Also known as the acute stress response, when we sense a perceived danger, our adrenal glands activate and flood our bloodstream with a release of cortisol and catecholamines – a combination of adrenaline and noradrenaline.
This in turn causes an increase in our:
- Heart rate and breathing rate – this provides more oxygen and consequently more energy that cells use for the response. The heart rate increases the blood pressure.
- Eye pupil dilation – allows more light into the pupils for better vision of the surroundings.
- Skin flushing – The extra blood flowing in the body makes the skin appear pinker. The body’s ability to clot blood increases in preparation to stop a bleeding injury if one is sustained from the encounter.
- Muscle trembling – With the extra oxygen and adrenalines in the blood, the muscles are primed for action and this can cause them to tremble in the meantime.
Our awareness of what is going on around us becomes hyper-sensitive and our body and mind are ready to act … either stay and fight or prepare to flee. This body response lasts anywhere from 20 to 60 minutes before returning back to normal.
Physiologically, our bodies can handle an occasional acute stress response and come through it without any known lasting effects; however, when it becomes chronic, it can have serious effects on our health.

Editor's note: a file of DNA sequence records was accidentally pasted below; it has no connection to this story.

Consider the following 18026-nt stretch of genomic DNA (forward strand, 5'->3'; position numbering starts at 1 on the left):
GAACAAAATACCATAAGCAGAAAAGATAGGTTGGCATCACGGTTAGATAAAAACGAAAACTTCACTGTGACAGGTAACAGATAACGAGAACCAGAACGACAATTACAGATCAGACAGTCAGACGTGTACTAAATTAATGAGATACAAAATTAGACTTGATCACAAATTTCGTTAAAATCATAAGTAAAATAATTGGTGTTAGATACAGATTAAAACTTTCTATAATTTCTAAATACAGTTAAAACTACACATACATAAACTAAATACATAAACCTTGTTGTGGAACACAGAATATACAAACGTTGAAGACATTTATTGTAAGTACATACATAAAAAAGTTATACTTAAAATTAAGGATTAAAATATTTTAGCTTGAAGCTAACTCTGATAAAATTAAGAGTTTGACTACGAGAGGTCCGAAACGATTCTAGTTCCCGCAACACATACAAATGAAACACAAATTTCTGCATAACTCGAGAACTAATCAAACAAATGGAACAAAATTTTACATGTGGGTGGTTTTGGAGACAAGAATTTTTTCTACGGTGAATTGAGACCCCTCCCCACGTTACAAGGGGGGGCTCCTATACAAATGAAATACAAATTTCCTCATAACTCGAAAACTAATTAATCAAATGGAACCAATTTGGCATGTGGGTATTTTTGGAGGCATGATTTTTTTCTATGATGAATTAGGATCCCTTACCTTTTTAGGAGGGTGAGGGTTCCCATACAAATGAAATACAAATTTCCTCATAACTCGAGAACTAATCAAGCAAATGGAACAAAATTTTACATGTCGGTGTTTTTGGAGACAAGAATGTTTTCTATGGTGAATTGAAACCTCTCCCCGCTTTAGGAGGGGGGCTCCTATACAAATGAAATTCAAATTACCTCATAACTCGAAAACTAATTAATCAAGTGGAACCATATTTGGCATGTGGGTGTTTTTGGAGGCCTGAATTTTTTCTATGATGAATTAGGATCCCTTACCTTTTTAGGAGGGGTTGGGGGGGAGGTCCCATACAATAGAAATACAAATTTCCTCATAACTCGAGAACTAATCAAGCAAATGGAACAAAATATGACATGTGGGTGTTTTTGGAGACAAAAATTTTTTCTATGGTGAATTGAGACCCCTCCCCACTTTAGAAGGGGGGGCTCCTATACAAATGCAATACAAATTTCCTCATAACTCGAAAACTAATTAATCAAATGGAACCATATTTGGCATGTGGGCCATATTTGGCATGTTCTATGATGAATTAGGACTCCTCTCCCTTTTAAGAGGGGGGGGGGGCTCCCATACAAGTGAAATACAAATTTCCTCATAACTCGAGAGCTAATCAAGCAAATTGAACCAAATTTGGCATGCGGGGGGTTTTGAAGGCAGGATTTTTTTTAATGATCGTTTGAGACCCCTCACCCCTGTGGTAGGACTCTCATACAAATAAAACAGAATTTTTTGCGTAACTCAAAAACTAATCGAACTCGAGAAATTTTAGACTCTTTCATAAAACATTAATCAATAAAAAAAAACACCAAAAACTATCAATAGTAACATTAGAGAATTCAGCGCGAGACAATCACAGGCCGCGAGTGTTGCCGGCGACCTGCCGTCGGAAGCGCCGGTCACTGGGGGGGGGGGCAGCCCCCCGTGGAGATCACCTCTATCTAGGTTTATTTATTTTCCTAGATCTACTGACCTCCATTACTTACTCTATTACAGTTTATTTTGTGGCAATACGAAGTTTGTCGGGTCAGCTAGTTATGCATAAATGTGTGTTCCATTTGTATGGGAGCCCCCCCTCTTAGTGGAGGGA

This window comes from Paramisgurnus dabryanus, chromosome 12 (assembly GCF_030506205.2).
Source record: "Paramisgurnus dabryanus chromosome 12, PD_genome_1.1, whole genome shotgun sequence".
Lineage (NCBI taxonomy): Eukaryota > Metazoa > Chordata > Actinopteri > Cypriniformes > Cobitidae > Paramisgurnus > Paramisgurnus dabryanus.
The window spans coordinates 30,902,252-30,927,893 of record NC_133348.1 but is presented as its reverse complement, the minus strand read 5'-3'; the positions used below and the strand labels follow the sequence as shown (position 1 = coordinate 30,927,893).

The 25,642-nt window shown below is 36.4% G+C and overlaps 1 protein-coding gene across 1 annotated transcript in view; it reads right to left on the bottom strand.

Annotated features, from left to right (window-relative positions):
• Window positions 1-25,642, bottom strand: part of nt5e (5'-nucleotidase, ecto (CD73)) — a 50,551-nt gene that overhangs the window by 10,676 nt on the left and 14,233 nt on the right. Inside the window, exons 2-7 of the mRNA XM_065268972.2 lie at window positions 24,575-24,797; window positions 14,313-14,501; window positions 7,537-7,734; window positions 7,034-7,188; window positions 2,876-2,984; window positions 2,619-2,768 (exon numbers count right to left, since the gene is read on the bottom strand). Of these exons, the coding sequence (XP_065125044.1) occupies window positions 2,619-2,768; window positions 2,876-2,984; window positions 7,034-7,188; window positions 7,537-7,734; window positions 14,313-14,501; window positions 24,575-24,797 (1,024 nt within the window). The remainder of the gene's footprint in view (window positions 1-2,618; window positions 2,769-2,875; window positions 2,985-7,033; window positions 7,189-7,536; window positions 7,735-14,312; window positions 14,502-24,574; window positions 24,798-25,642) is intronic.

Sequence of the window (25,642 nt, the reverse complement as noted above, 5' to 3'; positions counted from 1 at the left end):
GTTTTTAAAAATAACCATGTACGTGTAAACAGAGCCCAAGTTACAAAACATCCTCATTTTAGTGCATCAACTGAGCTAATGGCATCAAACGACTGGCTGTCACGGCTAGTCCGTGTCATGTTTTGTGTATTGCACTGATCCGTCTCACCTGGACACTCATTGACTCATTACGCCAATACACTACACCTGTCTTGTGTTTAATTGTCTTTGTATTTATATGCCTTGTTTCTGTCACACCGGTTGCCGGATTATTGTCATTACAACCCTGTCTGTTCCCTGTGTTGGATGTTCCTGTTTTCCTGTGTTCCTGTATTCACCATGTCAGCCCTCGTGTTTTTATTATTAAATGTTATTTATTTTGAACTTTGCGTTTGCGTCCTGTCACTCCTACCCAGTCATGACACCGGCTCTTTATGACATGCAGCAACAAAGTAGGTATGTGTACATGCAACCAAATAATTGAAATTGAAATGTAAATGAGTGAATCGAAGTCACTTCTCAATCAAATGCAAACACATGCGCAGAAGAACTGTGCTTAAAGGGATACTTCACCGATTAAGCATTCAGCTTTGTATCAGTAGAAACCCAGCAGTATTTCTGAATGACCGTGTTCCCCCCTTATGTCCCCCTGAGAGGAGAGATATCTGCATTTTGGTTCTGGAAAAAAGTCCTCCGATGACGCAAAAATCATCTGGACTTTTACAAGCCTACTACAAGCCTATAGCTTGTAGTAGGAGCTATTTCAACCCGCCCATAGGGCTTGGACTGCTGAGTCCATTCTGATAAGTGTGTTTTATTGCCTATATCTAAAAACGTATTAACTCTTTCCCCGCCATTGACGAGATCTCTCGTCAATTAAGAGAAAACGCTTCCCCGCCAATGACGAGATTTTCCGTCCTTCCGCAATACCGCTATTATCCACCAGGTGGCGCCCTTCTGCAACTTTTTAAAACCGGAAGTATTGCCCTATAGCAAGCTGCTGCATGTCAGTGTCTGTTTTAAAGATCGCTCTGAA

Why Stress is So Bad for Our Health
As noted, during a fight or flight response, our heart rate, blood pressure and breathing rate all increase. When we experience these things chronically, it puts an additional strain on our cardiovascular system as a whole and can in fact trigger heart attacks, strokes and even an eruption in a vein or artery in the case of an undiagnosed aneurysm. Any of these can lead to death if not dealt with in a swift manner. And if the person is a smoker, lung and cardiovascular issues can be compounded.
Because of sustained high levels of cortisol in the bloodstream in the case of chronic stress, people tend to crave foods high in sugar and highly processed. This in turn leads to a higher than normal amount of glucose in the bloodstream, which over time leads to weight gain and in many cases obesity. High levels of glucose in the bloodstream over time also frequently leads to Type 2 diabetes. Scientists also believe that high levels of cortisol inhibit the production of a tumor suppression gene which can lead to the progression of cancer cells.
Chronic stress is also bad for our gastrointestinal system. Many people report having symptoms ranging from “butterflies” to stomach aches when chronically stressed. The latter can lead to temporary diarrhea or constipation, or to a more permanent condition called irritable bowel syndrome either IBS-D or IBS-C, respectively.